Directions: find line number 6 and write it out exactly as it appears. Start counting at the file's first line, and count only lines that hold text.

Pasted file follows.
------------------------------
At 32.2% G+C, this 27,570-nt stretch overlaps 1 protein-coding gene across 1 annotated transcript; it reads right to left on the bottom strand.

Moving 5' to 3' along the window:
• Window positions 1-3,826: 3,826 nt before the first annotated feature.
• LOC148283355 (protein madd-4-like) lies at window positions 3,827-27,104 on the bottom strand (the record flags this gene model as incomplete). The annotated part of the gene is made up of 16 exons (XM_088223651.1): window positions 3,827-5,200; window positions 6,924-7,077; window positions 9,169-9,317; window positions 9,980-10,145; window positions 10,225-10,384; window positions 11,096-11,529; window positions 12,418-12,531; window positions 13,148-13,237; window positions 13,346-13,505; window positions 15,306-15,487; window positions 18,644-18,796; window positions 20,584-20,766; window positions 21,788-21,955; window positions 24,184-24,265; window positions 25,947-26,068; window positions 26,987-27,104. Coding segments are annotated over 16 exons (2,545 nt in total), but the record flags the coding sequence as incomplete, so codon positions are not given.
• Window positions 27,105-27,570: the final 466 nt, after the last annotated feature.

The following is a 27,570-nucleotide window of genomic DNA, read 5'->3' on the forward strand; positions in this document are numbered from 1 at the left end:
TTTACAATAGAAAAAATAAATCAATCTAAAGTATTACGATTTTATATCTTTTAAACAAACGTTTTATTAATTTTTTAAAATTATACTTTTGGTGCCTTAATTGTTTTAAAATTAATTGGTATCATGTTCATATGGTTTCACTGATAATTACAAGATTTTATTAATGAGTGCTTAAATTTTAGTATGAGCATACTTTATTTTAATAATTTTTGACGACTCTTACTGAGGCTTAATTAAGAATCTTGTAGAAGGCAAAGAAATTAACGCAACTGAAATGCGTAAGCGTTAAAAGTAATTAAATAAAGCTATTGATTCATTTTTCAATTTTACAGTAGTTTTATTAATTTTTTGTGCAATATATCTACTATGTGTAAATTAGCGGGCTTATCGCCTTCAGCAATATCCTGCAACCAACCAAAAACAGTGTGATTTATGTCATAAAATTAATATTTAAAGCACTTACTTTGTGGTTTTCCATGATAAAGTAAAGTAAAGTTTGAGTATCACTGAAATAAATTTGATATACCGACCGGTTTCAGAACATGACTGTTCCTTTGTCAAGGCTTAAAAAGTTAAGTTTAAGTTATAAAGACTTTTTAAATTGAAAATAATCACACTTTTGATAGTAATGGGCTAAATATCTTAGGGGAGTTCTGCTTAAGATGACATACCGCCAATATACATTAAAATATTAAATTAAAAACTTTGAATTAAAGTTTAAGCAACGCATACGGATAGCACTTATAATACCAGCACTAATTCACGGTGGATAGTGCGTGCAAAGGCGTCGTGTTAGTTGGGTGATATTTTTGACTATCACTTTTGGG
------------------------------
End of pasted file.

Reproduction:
The following is a 27,570-nucleotide window of genomic DNA, read 5'->3' on the forward strand; positions in this document are numbered from 1 at the left end: